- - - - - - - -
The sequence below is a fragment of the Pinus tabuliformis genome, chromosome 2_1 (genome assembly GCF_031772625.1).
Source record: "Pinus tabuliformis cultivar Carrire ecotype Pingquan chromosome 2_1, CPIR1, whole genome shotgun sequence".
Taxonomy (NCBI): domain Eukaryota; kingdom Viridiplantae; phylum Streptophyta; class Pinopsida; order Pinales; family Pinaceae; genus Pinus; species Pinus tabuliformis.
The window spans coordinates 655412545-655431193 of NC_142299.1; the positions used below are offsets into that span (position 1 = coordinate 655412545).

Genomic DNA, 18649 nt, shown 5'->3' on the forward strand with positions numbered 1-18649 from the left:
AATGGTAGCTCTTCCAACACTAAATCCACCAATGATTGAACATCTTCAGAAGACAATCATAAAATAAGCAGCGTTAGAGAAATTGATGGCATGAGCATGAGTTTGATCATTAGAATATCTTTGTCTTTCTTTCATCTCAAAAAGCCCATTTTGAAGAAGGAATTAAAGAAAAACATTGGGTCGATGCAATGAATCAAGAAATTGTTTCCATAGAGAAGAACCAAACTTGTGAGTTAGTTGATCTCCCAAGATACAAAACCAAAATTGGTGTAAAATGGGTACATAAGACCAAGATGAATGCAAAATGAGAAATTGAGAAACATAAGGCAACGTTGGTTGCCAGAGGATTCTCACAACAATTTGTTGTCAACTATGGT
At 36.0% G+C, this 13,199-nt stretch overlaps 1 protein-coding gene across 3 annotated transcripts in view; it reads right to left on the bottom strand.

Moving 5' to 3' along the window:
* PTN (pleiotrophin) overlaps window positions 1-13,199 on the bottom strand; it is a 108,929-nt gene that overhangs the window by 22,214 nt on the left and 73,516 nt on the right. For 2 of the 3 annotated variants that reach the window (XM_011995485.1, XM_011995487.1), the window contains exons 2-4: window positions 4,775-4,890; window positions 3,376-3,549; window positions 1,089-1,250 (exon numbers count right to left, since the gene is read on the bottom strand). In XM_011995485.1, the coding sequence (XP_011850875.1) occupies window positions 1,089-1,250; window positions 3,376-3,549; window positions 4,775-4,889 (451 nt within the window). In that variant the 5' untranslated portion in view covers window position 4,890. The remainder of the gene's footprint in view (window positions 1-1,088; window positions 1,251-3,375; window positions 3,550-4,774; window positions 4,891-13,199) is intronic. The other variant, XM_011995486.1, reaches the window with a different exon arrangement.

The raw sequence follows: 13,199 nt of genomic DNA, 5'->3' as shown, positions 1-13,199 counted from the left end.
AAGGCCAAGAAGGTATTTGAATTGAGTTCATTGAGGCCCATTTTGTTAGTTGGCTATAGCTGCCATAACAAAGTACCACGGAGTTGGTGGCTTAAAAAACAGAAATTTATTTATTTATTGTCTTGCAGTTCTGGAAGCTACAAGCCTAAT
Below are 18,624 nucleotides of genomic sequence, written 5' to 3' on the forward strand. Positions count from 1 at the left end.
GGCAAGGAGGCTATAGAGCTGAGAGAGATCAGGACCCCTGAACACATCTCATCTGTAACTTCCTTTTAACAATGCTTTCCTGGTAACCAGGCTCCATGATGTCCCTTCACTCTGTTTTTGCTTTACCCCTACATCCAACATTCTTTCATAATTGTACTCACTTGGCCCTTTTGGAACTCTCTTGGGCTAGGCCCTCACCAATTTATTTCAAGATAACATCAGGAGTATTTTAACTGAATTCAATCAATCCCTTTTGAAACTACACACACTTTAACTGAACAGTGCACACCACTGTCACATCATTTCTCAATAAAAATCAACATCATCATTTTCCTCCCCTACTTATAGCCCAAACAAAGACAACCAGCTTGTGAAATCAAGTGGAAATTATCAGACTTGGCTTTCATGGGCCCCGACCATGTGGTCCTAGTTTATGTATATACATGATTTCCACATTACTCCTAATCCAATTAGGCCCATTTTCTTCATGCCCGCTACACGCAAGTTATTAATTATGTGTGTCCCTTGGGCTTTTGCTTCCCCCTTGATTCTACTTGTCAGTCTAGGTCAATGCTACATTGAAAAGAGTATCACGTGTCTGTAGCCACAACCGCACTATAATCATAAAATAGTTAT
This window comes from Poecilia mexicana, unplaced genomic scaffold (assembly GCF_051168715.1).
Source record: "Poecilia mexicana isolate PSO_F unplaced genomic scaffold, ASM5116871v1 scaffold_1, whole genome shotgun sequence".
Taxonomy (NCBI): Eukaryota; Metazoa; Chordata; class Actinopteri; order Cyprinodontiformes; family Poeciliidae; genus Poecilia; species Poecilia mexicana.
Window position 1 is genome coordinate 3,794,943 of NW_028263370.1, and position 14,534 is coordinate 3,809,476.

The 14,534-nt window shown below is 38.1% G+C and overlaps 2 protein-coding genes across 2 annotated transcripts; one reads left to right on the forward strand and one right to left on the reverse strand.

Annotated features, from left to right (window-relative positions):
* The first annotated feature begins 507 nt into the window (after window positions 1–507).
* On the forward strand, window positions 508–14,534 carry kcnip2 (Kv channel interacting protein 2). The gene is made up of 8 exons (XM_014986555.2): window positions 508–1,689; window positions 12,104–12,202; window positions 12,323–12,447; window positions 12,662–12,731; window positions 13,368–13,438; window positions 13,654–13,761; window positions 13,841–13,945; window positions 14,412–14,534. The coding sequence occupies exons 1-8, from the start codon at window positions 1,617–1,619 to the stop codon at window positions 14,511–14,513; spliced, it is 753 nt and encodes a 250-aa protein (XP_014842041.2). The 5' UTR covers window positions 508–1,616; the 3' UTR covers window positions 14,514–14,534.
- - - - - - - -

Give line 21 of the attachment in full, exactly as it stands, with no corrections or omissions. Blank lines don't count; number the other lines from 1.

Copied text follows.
* On the forward strand, window positions 508–14,534 carry kcnip2 (Kv channel interacting protein 2). The gene is made up of 8 exons (XM_014986555.2): window positions 508–1,689; window positions 12,104–12,202; window positions 12,323–12,447; window positions 12,662–12,731; window positions 13,368–13,438; window positions 13,654–13,761; window positions 13,841–13,945; window positions 14,412–14,534. The coding sequence occupies exons 1-8, from the start codon at window positions 1,617–1,619 to the stop codon at window positions 14,511–14,513; spliced, it is 753 nt and encodes a 250-aa protein (XP_014842041.2). The 5' UTR covers window positions 508–1,616; the 3' UTR covers window positions 14,514–14,534.